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Policy Brief

Supporting Lone Parents and Their Children in Europe

Insights from a Dialogue Between Researchers and Policy Makers

Key messages:


  • Lone parenthood should always be defined in a way that all types of lone parents are included, regardless of their partnership status and the support provided by the other parent. 
  • Research infrastructures creating longitudinal data with detailed information on family trajectories should be further supported and promoted. This is necessary to identify whether and at which stage of the life course individuals enter into lone parenthood and eventually leave it, as well as how this phase is experienced and its consequences for individuals and their children.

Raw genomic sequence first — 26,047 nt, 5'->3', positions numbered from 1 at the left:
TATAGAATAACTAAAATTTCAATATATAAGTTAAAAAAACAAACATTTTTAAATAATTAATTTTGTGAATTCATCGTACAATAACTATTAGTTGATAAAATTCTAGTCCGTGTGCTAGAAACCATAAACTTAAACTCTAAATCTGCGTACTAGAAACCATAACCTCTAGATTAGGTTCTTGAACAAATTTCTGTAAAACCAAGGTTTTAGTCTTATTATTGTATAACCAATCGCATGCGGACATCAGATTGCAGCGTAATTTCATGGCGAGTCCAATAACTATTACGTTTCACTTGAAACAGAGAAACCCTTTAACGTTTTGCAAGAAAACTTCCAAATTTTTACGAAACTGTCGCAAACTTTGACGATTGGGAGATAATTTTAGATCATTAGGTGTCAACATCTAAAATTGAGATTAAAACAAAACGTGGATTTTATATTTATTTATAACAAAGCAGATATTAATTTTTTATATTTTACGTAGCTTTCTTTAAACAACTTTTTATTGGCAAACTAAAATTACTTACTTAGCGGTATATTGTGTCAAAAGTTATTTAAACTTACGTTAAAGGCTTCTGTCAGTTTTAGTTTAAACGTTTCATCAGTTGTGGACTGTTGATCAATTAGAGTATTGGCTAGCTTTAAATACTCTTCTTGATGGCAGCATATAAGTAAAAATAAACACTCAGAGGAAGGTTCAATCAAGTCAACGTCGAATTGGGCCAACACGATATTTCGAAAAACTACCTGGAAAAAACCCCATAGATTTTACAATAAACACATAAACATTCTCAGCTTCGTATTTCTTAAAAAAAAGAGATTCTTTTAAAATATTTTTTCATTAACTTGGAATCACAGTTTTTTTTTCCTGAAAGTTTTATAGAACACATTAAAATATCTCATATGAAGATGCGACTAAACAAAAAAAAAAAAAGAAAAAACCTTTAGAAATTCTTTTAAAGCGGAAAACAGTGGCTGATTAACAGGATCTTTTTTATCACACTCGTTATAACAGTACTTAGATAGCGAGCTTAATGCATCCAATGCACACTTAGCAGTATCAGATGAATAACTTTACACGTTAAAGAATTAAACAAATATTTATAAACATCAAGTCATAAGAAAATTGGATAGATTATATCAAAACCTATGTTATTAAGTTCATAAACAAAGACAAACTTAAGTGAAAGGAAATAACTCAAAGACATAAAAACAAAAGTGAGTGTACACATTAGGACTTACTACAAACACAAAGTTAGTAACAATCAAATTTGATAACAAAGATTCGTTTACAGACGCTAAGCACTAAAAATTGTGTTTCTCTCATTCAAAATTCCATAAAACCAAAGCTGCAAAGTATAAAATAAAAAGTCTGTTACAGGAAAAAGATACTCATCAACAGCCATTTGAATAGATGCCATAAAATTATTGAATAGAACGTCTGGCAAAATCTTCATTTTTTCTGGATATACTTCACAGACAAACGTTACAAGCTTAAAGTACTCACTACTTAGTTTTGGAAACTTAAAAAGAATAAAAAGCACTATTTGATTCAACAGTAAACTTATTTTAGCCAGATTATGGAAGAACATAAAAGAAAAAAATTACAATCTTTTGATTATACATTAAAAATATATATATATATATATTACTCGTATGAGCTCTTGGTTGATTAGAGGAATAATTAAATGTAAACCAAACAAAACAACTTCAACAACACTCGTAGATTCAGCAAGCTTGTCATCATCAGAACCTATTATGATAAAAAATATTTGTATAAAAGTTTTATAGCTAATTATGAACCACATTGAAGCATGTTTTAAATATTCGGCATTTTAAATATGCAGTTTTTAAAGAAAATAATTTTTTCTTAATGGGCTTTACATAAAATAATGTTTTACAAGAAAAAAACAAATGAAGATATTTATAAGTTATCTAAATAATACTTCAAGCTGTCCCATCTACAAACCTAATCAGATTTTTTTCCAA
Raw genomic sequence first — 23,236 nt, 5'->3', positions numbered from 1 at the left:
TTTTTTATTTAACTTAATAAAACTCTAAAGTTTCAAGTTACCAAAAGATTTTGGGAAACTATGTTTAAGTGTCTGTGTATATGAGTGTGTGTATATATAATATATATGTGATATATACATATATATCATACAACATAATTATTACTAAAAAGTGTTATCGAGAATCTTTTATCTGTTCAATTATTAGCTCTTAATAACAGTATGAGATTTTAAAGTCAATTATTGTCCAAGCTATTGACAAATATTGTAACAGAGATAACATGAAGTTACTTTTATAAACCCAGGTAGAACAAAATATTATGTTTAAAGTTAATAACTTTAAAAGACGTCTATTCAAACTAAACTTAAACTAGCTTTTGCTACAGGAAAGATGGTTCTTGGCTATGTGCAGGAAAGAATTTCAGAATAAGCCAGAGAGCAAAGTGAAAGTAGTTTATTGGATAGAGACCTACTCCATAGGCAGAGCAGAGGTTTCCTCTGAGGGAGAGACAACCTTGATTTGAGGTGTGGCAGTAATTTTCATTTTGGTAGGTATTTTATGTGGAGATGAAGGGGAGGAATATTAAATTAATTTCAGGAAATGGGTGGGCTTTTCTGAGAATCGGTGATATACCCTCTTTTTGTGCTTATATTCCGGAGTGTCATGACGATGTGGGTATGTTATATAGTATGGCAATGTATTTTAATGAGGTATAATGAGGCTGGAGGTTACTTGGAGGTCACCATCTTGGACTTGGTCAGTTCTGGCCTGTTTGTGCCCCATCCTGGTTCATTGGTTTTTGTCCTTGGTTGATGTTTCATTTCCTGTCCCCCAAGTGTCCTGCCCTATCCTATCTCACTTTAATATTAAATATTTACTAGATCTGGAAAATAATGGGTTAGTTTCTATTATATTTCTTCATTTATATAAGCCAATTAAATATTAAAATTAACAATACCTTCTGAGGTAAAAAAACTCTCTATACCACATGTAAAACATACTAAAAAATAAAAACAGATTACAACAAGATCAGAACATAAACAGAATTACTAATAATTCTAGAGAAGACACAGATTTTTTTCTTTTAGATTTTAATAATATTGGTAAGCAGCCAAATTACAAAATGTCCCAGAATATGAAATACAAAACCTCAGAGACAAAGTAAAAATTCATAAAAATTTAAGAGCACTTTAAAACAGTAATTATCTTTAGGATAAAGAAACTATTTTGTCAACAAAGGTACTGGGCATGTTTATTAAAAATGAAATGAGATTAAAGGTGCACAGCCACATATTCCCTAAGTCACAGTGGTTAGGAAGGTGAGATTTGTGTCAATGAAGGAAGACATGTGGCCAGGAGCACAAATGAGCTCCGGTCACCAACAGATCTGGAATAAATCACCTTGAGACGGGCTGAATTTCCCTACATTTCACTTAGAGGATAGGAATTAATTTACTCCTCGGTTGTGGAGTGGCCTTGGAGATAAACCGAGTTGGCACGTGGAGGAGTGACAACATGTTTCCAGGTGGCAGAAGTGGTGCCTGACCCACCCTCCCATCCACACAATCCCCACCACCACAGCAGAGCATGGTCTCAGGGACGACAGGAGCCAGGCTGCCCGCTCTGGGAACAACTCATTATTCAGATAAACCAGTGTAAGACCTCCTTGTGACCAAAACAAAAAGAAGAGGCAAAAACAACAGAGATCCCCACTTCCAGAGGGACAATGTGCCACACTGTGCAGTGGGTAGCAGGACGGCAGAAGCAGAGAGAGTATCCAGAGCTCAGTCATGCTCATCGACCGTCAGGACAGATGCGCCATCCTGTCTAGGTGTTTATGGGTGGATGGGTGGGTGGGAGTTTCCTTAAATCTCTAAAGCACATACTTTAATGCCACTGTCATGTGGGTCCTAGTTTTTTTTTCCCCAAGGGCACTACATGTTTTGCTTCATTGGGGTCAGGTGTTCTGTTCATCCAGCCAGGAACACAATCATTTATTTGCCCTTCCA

• Policies should provide universal social benefits for disadvantaged persons and families in general. Targeted policies may also be needed as a way to support lone parent families in their specific needs.
  • If states fully support gender equality, then they are also supporting lone parents overcoming their key challenges. This can be concretely done for example by offering childcare benefits, well-paid parental leave and care credits in pension systems to all parents, and by creating measures to effectively reduce class inequalities, particularly by tackling female disadvantages on the labour market. The approval of the EU Work Life Balance Directive would constitute an important step forward in this direction.

 


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